Homeschool Highlights From 2018

Raising butterflies is always a highlight of my year.

I am finding extra pockets of free time during our holidays, and I thought I would use a little of it to put together a list of my favorite memories from this past year. We live an ordinary life, but it’s been a good year. I am thankful that we are all healthy, and we’re able to keep homeschooling.

The most time consuming adventure has been my son’s Three Years of Piano. He has come so far in such a little time, and we’re so proud of his hard work. This summer we took the time to interview teachers and chose a new one, and earlier in the year we started his YouTube channel. You can see his most recent performances there. I’m sure some people think we’re tiger parents, but I truly don’t think a child could do this unless he wanted to do it, and I know my son does.

I’ve also truly enjoyed being with my younger son as he takes cello lessons and practices almost everyday. I feel like I’m learning so much about the music world through both my boys, and we love attending local classical concerts at the university too.

For my younger son It’s Still Birds, and he has turned us all into birders. We had an exciting moment when two wood ducks landed in the trees in our front yard. I also loved visiting the Audubon Center near Biloxi, MS, and then we had the most exciting adventure when we visited the Sandhill Crane Wildlife Refuge (and part of that adventure had to do with the carnivorous plants too). Then, of course, my favorite part of our visit to Ormond Beach over Thanksgiving was the birdwatching too.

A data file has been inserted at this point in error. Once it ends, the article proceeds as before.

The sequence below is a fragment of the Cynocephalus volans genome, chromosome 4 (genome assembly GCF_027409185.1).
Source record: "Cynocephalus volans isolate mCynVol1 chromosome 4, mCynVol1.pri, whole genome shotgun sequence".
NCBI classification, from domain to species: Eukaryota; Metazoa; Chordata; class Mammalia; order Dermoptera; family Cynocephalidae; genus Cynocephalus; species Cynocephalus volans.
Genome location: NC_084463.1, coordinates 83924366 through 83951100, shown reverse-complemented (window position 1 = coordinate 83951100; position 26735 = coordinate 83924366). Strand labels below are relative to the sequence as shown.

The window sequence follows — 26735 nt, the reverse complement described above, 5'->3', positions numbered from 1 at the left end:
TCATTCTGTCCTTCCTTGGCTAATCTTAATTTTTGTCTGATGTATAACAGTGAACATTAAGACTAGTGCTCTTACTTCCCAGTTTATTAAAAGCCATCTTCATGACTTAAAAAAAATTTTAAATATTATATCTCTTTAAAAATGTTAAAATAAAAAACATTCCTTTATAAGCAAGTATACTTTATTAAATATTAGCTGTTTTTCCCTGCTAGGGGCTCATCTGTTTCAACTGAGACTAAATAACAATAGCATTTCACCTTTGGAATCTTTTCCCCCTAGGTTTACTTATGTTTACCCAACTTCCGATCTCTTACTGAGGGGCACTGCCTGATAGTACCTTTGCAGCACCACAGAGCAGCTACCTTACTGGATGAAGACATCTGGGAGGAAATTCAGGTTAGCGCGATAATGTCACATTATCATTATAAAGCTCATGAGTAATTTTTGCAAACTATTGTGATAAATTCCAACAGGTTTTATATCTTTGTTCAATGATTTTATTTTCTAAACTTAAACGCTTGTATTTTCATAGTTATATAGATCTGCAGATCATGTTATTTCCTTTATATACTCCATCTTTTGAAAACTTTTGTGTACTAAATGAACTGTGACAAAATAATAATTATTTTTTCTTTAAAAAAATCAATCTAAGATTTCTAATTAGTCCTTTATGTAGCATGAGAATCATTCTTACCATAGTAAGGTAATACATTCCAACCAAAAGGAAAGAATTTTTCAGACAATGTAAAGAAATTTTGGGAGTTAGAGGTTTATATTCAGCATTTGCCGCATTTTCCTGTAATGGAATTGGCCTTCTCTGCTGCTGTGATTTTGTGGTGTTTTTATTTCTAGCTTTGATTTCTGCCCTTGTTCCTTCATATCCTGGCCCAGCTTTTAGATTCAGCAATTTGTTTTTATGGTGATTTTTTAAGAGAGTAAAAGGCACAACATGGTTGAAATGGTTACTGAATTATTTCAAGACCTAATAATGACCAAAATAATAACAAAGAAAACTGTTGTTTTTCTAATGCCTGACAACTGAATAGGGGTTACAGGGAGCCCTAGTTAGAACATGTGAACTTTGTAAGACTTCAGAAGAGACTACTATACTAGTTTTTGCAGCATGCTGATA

On dreary winter days, it can sometimes feel like we’re always stuck in the house, but keeping this blog is a remedy for that. Because it reminds me of all the places we took the boys this year, including the Museum of AviationNoah’s Ark, Ohr-O’Keefe Museum of Art, Mobile Museum of Art, USS Alabama Battleship Memorial ParkMichael C. Carlos Museum, Booth Western Art Museum, Tellus Science Museum, North Georgia Zoo & Petting Farm, Georgia Aquarium, Atlanta Botanical Garden, and the Atlanta Botanical Garden at Gainesville, which I never wrote about. We also went on nature hikes a few times too.

This blog also reminds me of those wonderful nature experiences we had this summer, including raising black swallowtail butterflies and then giant swallowtail butterflies. Speaking of bugs, the boys had a great time in their bug camp too.

This is the year the boys and I had fun re-creating the tiny trail that winds through our wooded backyard, and my eldest son also became interested in trees. We’re trying to identify and label all the trees and plants that grow naturally in our yard. I haven’t written about that yet.

And what an accomplishment to finish up the 5th and 2nd grade and move on to 6th grade and 3rd grade.

Wow. Time flies.

I wish you all a very Happy New Year. What have been your highlights of 2018? I would love to hear about them.


It’s October, and our year is well on its way. (Even if it does feel like August outside.)

This year I’m putting in the effort to plan our week’s lessons on the weekend, and this has been helpful for me. Writing, grammar, cursive, math, history, science, Spanish, Chinese and more — not necessarily in that order — but we’re getting to all of it. Usually.

We also have a plant project going on that may last all year. We’re learning about trees, especially the ones in our yard, and the plants that grow in the woods. My eldest son got some field guides for his birthday, and he’s making use of them. 🙂

All the photos in this post were taken on a day hike that we took last weekend. We never plan these excursions. We just wake up and decide it’s a good day to go.